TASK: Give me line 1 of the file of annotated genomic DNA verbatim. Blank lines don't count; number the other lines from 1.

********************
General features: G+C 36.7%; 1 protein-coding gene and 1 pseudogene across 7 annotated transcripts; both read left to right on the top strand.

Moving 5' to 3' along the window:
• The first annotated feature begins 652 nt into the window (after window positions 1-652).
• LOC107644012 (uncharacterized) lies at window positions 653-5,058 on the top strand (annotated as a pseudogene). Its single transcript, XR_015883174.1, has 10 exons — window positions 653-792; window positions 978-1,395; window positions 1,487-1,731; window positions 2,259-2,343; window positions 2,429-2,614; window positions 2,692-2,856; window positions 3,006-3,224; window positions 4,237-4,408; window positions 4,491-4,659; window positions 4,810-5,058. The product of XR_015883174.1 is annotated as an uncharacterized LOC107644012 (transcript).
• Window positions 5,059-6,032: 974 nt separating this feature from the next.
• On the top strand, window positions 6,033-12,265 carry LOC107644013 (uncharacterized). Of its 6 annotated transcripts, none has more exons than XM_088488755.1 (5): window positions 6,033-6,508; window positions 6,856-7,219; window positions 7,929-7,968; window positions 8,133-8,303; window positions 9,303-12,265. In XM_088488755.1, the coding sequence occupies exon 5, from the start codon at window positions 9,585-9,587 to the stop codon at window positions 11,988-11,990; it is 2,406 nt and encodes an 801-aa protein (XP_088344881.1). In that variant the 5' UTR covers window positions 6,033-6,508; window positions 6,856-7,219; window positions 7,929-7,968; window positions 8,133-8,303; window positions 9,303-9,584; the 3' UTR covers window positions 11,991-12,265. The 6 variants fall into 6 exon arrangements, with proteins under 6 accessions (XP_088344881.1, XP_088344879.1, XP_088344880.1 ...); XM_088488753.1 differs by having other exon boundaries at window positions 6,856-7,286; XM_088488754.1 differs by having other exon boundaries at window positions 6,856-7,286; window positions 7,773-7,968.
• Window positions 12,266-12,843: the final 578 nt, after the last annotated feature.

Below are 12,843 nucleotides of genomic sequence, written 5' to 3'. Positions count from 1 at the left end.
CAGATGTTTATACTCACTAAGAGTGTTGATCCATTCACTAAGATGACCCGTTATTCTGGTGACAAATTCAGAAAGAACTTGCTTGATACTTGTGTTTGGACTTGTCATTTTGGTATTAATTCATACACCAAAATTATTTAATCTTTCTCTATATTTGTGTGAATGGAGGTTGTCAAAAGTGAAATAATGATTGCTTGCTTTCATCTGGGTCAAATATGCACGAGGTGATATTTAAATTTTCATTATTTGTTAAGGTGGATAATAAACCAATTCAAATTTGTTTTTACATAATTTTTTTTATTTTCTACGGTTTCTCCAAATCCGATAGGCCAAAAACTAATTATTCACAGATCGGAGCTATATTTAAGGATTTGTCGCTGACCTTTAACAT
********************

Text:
General features: G+C 36.7%; 1 protein-coding gene and 1 pseudogene across 7 annotated transcripts; both read left to right on the top strand.